regulations will apply at this event. If you are experiencing cold or flu
symptoms, please do not attend the class.
Tech Savvy Seniors QLD is a partnership between the Queensland Government, State Library of Queensland and Telstra.
TRC Disaster Coordination Centre, East Barron, Australia
Enhancing Government Service Delivery
Digital technology is changing how Australians and businesses interact with government.
The Government is investing in its own digital service delivery to enhance the services it provides to Australians and to save them time and hassle, committing:
- $200.1 million to enhance myGov to deliver a simpler and more tailored experience for Australians based on their preferences and interactions
- $301.8 million to enhance the My Health Record system, adding support for COVID-19 testing and vaccinations, connecting Residential Aged Care Facilities and connecting specialists in private practice and delivering improved telehealth, emerging virtual healthcare initiatives and digitised support across all stages of healthcare. ADHA Propaganda
Streamlined and simpler myGov
The Government is enhancing myGov. The system, which was established in 2013, is the main portal for Australians to access government services online and is currently used by nearly 20 million Australians.
The changes to myGov will deliver a simpler and more tailored experience for Australians based on their preferences and interactions, through streamlined and enhanced digital delivery of the government services they need. The time saved alone from these enhancements is estimated to generate benefits across the economy totalling $3.6 billion over 10 years.
myGov enhancements will include:
- an advanced service dashboard and document upload functionality to allow people to view and manage their upcoming payments, claims, debt status and activities all in one place, saving people time and hassle
- a digital assistant and notification
functionality, making it easier for Australians to find the services that
meet their needs, whether that be seeking childcare providers or disaster
My Health Record
My Health Record is Australia's best-connected clinical information system, providing health care providers with vital information for patients at the point of care.
The Australian Government is working to reduce the reliance on paper-based records and to digitise information from primary healthcare providers, medical specialists, pathology, diagnostic imaging and allied health services. This will allow Australians to easily access more of their information through the enhanced My Health Record. This easy-to-use digital interface will provide an overview of all relevant aspects of a patient's healthcare history and medical information to better support them and their care.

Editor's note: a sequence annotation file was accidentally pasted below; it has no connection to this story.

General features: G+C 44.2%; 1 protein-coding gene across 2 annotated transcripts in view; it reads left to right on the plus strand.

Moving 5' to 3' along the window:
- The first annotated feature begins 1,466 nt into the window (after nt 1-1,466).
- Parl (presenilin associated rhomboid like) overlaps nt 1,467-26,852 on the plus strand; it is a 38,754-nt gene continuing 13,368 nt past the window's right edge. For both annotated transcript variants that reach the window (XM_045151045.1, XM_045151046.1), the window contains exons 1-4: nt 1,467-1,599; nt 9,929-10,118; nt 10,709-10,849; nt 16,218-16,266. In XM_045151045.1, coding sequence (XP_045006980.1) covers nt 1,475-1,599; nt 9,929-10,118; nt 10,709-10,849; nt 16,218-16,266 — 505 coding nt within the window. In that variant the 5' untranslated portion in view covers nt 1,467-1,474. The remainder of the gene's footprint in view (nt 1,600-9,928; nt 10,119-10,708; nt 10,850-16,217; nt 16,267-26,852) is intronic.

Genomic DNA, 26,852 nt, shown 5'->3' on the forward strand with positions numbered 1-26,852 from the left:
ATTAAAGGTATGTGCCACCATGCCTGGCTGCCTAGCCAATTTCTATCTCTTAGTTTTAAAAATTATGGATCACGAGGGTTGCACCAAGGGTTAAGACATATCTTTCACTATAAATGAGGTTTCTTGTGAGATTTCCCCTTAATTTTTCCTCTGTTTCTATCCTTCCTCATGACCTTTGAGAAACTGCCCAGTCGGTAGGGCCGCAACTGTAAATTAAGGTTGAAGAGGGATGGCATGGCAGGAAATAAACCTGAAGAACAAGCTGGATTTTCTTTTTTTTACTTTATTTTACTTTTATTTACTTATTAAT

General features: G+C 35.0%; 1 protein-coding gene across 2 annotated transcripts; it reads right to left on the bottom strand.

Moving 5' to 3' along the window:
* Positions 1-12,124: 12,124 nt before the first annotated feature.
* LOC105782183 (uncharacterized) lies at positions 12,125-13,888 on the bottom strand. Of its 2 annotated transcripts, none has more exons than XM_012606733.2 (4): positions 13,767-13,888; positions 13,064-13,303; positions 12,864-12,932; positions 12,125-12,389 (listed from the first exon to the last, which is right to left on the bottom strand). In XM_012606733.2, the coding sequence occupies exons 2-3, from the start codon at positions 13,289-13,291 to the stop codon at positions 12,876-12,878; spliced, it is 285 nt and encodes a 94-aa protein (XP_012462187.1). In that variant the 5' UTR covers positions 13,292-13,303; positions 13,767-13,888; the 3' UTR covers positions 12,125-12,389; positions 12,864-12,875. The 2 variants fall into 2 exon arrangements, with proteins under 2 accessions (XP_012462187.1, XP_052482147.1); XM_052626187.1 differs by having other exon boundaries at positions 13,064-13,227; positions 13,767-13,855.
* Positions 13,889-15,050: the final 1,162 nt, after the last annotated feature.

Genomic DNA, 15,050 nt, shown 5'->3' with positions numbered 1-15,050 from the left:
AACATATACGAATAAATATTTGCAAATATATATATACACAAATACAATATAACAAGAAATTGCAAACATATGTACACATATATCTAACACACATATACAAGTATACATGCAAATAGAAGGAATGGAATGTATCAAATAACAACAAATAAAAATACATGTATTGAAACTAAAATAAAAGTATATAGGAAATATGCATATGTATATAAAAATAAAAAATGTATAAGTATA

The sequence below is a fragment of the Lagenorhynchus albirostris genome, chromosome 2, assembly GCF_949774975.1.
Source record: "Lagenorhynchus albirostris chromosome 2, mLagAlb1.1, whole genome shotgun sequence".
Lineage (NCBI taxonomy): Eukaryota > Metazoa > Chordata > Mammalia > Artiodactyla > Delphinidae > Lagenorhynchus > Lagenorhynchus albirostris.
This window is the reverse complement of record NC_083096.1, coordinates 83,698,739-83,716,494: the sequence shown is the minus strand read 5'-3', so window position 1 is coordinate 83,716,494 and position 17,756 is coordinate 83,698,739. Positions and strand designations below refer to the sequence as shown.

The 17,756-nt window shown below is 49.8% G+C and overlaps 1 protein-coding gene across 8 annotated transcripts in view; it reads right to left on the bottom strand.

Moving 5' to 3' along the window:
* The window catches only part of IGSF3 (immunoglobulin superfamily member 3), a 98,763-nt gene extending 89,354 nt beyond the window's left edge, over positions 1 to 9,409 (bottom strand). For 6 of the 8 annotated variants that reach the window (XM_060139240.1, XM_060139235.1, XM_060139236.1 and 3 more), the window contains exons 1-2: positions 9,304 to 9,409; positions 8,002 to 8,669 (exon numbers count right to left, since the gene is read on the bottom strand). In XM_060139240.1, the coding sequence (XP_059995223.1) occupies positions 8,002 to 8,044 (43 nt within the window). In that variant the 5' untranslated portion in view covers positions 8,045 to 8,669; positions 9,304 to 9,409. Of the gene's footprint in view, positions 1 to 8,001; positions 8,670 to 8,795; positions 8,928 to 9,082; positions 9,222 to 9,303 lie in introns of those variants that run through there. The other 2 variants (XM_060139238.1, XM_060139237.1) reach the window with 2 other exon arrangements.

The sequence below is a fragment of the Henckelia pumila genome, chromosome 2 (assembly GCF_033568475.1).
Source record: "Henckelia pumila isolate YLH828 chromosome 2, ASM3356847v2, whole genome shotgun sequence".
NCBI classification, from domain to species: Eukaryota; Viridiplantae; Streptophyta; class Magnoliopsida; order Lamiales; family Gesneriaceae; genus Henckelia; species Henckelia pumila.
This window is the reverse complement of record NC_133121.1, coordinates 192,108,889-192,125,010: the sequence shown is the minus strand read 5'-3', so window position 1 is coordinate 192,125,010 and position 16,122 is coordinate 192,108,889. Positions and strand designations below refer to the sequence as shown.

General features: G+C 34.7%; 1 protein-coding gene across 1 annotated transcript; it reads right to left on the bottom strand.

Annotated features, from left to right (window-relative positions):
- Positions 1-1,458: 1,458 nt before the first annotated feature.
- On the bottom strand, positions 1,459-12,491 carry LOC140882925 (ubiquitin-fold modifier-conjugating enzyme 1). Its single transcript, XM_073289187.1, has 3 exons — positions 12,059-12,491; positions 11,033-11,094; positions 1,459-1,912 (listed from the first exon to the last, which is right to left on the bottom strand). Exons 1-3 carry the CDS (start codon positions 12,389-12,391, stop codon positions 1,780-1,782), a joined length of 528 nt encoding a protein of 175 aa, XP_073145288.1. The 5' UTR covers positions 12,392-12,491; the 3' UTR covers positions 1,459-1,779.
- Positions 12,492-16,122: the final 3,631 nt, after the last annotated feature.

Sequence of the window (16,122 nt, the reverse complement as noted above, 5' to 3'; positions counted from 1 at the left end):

The Government is investing to build the next wave of My Health Record which will:
- provide Australian's with their COVID-19 test result and immunisation status as well as receiving alert notifications about their COVID-19 vaccinations directly from the device of their choice
- connect a consumers My Health Record information with their Residential Aged Care Facility, delivering improvements in medication management and transitions of care between health care settings.
UnitingCare cyber attack claimed by notorious ransom gang REvil/Sodin
By Rory Callinan and staff
Posted 06 May, 2021
Hackers claiming responsibility for an attack on health and community care provider UnitingCare Queensland have been revealed as one of the most notorious cyber ransom gangs in the world.
- The hackers who claimed responsibility are REvil/Sodin
- They have apparently attacked major companies like Apple
- UnitingCare says there's no evidence patients' health and safety has been compromised
Last week, the Queensland healthcare provider fell victim to the cyber attack, which affected its hospitals and aged care homes.
It runs the Wesley and St Andrew's hospitals in Brisbane, St Stephen's Hospital in Hervey Bay and the Buderim Private Hospital on the Sunshine Coast, and dozens of aged care and disability services throughout the state.
A patient last week told the ABC they knew immediatly there was a problem when the wi-fi stopped working on April 25, then they noticed staff struggling with communication and accessing patient records.
The attack has led to UnitingCare Queensland being suspended from the national My Health Record system, which allows patients to view their records online.
Organisation behind Bay hospital still reeling after ‘cyber attack’
The healthcare provider has confirmed it was affected by a cyber attack. These are the steps that are still being taken.
Healthcare waves goodbye to bricks and mortar
Yolanda Redrup Reporter
May 5, 2021 – 11.08am
The healthcare sector is being tipped as the next industry to shift away from bricks and mortar, thanks to technological innovations that allow more services to be delivered digitally.
Speaking at the Macquarie Australia Conference on Wednesday, digital health experts said cloud-based technology enabled healthcare to be delivered at scale for the first time across both digital and live channels.